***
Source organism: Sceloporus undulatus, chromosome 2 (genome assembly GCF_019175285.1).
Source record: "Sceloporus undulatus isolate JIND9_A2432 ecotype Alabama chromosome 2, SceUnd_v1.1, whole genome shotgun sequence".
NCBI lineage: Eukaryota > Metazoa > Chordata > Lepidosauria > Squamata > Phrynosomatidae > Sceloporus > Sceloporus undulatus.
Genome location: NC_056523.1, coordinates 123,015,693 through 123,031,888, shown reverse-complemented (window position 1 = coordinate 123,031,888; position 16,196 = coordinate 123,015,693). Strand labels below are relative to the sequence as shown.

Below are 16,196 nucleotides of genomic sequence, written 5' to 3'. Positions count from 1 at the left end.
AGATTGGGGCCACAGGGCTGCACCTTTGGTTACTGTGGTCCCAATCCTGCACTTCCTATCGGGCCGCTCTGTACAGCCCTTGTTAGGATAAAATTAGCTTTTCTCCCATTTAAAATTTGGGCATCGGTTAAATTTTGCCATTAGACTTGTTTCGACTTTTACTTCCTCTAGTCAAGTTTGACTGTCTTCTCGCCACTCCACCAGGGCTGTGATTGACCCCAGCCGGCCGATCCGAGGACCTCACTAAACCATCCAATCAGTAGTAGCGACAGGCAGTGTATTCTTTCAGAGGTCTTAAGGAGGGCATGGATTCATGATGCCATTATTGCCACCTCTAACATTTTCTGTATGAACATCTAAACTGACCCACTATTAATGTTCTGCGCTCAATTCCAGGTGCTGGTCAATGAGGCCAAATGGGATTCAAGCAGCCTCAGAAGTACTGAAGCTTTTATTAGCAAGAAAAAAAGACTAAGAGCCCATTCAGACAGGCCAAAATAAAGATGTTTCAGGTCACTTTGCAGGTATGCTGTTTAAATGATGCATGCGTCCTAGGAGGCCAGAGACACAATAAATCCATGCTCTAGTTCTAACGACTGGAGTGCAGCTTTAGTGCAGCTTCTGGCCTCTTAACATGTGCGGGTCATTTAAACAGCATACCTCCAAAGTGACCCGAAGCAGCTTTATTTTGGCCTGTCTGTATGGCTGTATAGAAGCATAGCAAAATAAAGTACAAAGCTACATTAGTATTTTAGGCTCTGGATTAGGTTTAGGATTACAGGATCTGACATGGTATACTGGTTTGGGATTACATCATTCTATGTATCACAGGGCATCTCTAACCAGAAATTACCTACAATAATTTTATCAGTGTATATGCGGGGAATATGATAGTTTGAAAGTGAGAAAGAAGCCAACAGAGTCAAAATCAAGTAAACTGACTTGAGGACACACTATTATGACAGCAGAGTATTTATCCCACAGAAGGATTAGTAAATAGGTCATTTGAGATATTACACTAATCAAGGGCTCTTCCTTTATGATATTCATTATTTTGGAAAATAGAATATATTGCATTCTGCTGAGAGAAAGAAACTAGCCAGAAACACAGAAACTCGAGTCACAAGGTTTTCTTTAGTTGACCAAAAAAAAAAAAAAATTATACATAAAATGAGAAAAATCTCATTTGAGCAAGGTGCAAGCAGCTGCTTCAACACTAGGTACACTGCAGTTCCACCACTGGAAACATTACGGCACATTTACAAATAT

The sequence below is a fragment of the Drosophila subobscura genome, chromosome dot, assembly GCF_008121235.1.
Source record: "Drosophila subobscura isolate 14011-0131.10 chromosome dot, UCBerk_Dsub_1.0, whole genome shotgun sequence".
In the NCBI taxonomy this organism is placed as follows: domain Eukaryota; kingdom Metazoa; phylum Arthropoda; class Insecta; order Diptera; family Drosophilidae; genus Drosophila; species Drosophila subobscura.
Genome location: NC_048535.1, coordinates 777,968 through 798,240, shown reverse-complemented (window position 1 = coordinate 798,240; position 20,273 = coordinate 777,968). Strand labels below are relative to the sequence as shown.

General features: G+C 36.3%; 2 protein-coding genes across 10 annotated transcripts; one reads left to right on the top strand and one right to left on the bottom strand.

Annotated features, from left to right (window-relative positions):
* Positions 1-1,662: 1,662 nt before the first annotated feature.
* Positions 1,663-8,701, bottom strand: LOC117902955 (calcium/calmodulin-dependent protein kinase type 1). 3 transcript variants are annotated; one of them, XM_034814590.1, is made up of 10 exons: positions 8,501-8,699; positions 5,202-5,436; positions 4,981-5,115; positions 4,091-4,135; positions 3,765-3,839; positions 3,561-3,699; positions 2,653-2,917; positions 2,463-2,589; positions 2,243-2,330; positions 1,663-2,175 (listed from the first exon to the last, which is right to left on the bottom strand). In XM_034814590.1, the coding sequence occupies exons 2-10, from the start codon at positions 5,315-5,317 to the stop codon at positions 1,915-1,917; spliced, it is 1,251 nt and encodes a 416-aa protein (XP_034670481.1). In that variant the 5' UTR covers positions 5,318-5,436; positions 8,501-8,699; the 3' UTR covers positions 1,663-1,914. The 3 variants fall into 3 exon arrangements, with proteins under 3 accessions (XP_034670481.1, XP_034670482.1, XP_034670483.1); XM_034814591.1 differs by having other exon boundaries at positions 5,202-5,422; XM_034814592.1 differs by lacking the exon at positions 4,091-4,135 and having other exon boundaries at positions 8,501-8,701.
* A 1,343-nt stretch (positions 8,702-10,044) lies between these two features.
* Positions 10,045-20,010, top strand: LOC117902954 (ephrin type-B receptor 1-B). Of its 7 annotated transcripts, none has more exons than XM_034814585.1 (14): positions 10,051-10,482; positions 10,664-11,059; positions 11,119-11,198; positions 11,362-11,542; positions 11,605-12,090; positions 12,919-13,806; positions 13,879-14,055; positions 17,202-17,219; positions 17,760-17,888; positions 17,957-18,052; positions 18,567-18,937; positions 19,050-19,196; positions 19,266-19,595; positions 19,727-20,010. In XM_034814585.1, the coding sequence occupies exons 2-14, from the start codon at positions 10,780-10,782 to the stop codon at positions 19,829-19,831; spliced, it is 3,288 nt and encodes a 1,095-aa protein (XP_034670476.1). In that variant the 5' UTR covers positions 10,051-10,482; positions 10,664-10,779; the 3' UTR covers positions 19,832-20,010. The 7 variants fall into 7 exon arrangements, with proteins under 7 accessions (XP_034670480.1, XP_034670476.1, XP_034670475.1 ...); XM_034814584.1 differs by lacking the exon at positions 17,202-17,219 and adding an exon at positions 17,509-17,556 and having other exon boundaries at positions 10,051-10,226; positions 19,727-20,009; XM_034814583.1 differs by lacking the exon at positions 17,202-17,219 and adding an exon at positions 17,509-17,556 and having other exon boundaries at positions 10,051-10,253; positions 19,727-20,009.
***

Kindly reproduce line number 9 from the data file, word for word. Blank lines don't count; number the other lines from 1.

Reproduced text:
In the NCBI taxonomy this organism is placed as follows: domain Eukaryota; kingdom Metazoa; phylum Arthropoda; class Insecta; order Diptera; family Drosophilidae; genus Drosophila; species Drosophila subobscura.